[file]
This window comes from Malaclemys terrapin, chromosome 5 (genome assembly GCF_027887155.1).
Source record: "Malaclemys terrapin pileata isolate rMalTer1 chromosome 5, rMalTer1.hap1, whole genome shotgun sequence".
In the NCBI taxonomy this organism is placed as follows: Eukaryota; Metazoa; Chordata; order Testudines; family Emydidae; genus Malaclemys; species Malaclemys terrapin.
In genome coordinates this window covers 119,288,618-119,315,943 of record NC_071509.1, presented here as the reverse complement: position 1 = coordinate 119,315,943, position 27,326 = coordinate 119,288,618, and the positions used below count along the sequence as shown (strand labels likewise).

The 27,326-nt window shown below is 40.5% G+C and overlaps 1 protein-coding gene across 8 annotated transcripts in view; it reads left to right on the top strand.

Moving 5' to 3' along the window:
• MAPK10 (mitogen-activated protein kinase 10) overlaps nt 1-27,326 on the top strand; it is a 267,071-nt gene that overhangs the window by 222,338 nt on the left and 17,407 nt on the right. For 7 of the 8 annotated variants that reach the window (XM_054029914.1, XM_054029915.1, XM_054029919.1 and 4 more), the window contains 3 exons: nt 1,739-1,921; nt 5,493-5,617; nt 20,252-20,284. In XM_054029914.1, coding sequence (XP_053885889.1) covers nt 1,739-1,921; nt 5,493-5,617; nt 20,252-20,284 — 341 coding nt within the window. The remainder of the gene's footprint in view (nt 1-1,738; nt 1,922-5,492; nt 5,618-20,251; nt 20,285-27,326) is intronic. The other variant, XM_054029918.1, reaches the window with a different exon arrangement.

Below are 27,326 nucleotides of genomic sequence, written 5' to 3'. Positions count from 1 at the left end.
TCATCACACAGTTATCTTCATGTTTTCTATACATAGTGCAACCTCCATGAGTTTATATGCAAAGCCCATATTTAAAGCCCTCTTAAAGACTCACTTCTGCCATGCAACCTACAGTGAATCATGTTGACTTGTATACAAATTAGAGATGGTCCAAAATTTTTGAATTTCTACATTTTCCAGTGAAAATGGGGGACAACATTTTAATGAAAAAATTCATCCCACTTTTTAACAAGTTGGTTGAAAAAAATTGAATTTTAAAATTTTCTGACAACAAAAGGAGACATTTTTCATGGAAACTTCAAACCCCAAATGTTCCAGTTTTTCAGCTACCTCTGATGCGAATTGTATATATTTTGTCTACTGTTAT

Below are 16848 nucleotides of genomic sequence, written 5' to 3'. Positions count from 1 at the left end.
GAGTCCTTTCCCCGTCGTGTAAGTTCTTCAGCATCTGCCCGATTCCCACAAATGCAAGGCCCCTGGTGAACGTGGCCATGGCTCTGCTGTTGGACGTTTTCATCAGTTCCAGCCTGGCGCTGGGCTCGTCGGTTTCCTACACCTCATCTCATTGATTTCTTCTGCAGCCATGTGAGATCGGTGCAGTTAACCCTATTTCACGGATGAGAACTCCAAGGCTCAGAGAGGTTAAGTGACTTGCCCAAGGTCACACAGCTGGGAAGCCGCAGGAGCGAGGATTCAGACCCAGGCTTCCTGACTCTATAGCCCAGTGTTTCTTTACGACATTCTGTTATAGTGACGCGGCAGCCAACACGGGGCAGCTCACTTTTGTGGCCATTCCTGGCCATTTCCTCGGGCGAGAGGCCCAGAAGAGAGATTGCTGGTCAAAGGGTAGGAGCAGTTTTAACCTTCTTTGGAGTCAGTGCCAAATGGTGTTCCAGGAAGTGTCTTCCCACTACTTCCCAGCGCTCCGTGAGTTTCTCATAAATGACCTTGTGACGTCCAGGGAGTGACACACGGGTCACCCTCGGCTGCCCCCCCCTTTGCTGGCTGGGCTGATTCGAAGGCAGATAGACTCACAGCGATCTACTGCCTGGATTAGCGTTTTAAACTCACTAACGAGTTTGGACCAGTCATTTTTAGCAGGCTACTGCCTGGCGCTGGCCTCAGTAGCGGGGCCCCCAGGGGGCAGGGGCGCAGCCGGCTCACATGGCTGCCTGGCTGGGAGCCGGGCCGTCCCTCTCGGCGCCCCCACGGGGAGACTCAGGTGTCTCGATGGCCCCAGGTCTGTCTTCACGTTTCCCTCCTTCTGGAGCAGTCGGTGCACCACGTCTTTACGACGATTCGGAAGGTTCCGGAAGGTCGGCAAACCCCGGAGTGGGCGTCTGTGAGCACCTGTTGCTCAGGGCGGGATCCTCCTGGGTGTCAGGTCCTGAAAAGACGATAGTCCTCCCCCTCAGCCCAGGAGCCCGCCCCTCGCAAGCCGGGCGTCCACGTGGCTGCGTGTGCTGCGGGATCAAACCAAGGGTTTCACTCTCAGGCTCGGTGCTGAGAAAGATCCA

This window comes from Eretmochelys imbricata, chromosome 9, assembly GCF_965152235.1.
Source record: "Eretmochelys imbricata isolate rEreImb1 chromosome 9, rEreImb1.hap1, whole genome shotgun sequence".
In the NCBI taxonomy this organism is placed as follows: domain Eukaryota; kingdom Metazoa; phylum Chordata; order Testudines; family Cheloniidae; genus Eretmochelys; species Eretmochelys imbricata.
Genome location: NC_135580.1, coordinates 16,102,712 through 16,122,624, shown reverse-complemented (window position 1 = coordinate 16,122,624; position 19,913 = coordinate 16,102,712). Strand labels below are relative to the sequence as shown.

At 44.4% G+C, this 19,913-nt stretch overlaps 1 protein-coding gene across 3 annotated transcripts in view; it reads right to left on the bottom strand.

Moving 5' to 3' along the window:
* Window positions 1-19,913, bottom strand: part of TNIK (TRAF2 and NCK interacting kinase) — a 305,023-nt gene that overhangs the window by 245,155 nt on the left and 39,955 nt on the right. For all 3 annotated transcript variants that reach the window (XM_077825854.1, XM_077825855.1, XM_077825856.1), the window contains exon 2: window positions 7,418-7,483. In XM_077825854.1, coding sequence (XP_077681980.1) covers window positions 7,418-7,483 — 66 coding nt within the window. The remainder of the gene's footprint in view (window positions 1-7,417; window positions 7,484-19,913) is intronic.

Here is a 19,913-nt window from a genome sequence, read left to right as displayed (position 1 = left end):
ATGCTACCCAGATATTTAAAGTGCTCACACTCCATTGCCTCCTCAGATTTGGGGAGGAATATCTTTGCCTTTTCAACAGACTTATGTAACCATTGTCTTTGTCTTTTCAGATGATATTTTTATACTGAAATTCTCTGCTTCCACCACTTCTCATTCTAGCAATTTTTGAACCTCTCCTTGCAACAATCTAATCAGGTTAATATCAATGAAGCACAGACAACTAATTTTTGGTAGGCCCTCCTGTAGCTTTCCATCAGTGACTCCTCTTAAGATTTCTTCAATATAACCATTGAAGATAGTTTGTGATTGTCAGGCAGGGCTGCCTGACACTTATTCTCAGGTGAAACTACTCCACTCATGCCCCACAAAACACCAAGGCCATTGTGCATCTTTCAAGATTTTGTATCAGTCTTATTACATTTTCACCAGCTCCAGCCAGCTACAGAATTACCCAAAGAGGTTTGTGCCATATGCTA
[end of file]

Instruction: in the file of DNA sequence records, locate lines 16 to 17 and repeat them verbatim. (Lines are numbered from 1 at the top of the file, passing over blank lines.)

At 44.4% G+C, this 19,913-nt stretch overlaps 1 protein-coding gene across 3 annotated transcripts in view; it reads right to left on the bottom strand.

Moving 5' to 3' along the window: